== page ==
A man of my age – I am just a few months short of 88 – does not like changes.

We like to be in familiar places, doing familiar things with familiar people. This tendency also applies to the marking of Jewish holidays. I like to be in a familiar synagogue, hearing the voices of familiar clergy, singing familiar melodies and hearing the sound of a familiar shofar.

Back in the 1930’s, when Yom Kippur rolled around, my father would take me to the New Temple of Brno in Czechoslovakia, where we sat in a pew that was completely occupied by family members – male family members, of course. Mother, aunts and sundry female cousins all were relegated to the balcony. My father was one of 13 siblings, so there was no shortage of uncles, aunts, cousins and in-laws to occupy a considerable portion of the temple.

For a small child the services were pure agony. I was handed a heavy prayer book and was invited to follow along. Because I was going to the school run by the Jewish community in Brno, I started learning Hebrew in kindergarten. But even when I was 8 years old, and in third grade, I could not read fast enough to keep up. Also, the prayer book was designed to be used for all occasions and holidays, so there were constant instructions to “add this for Succoth” or “delete this on Shabbat.” And to make these instructions more challenging, they were not in German or Czech, languages I knew. Instead, they were printed using Hebrew letters but actually were in Yiddish. Each member of the congregation was obliged to bring his own siddur. So, once I was lost in the Hebrew text, I had to confess that fact to my father, who would guide me to the right place in the book. I always felt terribly guilty when I had to do this, as if I had offended God by not paying attention.

By the time I was 10 years old, perhaps to make my visits to the synagogue pleasanter, I volunteered to sing in the choir and was happily accepted. Now I only had to read the music pages, and I always knew where we were during the service. Alas, that lasted only two years, until right after the High Holiday in 1940. That was when the Nazis permanently closed our beautiful and familiar shul.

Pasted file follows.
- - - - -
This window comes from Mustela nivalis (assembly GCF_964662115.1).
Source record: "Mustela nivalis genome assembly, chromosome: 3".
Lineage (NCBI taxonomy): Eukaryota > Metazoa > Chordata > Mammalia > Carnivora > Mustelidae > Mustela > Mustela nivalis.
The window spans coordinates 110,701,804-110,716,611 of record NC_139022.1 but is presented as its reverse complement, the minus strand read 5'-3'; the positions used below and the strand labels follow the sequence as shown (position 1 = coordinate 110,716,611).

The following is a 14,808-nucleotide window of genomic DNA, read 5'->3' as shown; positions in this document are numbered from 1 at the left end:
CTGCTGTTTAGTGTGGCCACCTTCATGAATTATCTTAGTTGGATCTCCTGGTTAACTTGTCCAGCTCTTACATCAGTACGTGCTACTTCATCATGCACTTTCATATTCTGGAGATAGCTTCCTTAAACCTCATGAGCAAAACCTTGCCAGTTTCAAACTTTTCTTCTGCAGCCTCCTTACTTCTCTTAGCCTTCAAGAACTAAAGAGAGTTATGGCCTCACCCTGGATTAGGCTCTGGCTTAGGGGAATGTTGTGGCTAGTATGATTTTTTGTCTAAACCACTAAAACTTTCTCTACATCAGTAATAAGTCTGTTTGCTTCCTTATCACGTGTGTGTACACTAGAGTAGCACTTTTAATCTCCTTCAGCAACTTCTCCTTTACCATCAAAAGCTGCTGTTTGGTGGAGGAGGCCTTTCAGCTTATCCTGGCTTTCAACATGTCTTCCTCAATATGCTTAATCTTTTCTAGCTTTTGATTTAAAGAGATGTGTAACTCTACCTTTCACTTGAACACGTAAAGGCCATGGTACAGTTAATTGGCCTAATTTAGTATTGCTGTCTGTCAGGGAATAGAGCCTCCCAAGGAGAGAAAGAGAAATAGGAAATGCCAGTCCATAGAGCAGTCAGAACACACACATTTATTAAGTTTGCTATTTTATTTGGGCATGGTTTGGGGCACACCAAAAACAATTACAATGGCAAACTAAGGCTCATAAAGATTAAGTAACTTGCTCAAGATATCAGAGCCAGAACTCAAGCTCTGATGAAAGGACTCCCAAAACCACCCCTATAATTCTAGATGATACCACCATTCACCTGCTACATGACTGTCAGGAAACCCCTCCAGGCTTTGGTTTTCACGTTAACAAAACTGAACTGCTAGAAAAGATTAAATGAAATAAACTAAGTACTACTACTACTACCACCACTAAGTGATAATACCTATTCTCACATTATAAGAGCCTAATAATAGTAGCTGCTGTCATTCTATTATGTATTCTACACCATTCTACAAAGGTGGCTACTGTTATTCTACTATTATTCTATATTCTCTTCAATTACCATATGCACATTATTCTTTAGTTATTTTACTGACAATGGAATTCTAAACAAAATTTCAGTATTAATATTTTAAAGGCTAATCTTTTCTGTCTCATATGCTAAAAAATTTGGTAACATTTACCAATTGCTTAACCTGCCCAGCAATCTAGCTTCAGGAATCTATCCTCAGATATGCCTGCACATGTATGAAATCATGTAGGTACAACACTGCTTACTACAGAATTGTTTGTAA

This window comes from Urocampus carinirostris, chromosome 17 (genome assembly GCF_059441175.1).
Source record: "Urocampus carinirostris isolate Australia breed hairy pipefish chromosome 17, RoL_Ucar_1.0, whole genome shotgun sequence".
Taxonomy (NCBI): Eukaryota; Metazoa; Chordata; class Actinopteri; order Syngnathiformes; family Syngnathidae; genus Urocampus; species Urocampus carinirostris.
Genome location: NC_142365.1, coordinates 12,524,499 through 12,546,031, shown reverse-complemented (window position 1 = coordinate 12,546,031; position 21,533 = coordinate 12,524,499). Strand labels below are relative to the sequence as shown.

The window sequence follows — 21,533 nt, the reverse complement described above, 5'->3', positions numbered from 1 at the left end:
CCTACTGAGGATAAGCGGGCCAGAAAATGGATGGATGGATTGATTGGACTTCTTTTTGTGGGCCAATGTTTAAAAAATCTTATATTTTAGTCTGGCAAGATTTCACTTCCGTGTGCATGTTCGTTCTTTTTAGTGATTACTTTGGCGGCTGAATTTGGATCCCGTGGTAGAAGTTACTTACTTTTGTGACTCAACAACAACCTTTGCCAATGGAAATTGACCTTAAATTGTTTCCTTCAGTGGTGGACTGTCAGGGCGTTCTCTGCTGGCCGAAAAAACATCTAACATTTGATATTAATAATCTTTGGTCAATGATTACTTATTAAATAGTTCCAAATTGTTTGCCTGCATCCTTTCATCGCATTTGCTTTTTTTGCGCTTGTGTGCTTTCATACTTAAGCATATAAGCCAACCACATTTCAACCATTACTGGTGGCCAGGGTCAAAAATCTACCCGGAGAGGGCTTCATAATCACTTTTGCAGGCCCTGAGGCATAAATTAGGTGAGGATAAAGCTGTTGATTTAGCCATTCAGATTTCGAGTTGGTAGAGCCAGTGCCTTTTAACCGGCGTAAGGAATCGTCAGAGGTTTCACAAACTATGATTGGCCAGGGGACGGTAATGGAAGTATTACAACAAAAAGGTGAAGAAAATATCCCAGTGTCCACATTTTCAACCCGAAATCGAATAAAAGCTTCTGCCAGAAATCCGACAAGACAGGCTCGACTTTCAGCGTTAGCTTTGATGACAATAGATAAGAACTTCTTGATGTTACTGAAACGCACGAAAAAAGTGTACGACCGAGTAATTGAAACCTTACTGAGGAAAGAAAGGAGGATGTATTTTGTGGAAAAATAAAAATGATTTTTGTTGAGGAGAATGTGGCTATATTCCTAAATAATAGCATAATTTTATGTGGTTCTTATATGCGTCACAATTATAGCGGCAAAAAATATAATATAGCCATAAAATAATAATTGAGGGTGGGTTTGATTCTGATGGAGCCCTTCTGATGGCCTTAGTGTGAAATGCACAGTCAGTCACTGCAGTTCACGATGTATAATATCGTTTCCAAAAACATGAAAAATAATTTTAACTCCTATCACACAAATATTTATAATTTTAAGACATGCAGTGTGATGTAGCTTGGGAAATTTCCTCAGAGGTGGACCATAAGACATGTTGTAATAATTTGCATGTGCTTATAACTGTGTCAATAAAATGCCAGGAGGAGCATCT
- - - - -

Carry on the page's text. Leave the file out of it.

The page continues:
Some 15 years of chaos, turmoil, and instability followed, as our family engineered its escape from Europe, arrived in the United States, and moved several times while trying to establish a foothold. Also, during these years, I served in the United States navy, went to college, and started a career. Not surprisingly, I found myself in a different synagogue each year, marking the High Holidays in new surroundings, led by a great variety of rabbis and cantors. It wasn’t until I was married and settled in New Jersey that once again I began to enjoy the warm familiar environment of the same congregation year after year.

Temple Emanuel of the Pascack Valley in Woodcliff Lake was incorporated in 1929 and grew to become one of the largest congregations in the state. By 1966, when we joined, it already was under the leadership of the rabbi, cantor, and school principal who guided it for nearly half a century. Now, once again, each Yom Kippur, I was surrounded by familiar things. When you arrived, a supply of kippot, tallitot, and prayer books awaited you. The whole congregation used the same prayer book; should you lose your place or allow your mind to wonder, the rabbi would guide you gently back to the right page. The book had English text alongside the Hebrew one, so you knew not just that you were praying but what you were praying. For the next 57 years, Temple Emanuel was my home on Yom Kippur.

Until this year.

This year, my sabra wife convinced me that we should travel to Israel a few days after Rosh Hashanah and spend the Day of Atonement in Israel. I asked Israeli friends and relatives: “What does a practicing but non-Orthodox Jew do on Yom Kippur in Israel?” The first thing they asked: “Will you fast?” “Of course, I will fast! I have done so since I was 12 years old – even in the navy.” “Well, there must be a temple near you in Rishon – although it is most likely Orthodox.”

Suddenly I had this sinking feeling that I will, once again, have to revert to the conditions of the Brno synagogue, with my wife hidden away somewhere, everyone reading from a different book, and a cantor storming through the service under the assumption that every one can follow the text. “No, I don’t think we want to do that,” I responded. “Well, than all you can do is stay at home, read, study, rest, go for a walk or visit neighbors” I was told. I was deeply disappointed by this choice. What kind of a way was this to spend Yom Kippur?

But I shouldn’t have worried. The day turned out to be unique and quite appropriate for the occasion. First, there was the absolute quiet that descended on the city – the streets and highways were virtually empty of all traffic, the television and radio stations were mute, the phones stopped ringing, and I faced the prospect of spending the day without touching food, drink, and the computer. With this uncommon silence came a chance to meditate, to reflect, and to exercise some much- needed self-examination. In many ways, the day became an unexpected pseudo-religious experience. This had, in fact to my surprise, become a quite meaningful Day of Atonement.

When the day of fasting ended and things returned to their normal state, I realized that I had not pined for the usual synagogue service, missed the camaraderie of a congregation, or searched for the voices of a cantor or a rabbi. The only thing I truly missed was the sound of the shofar.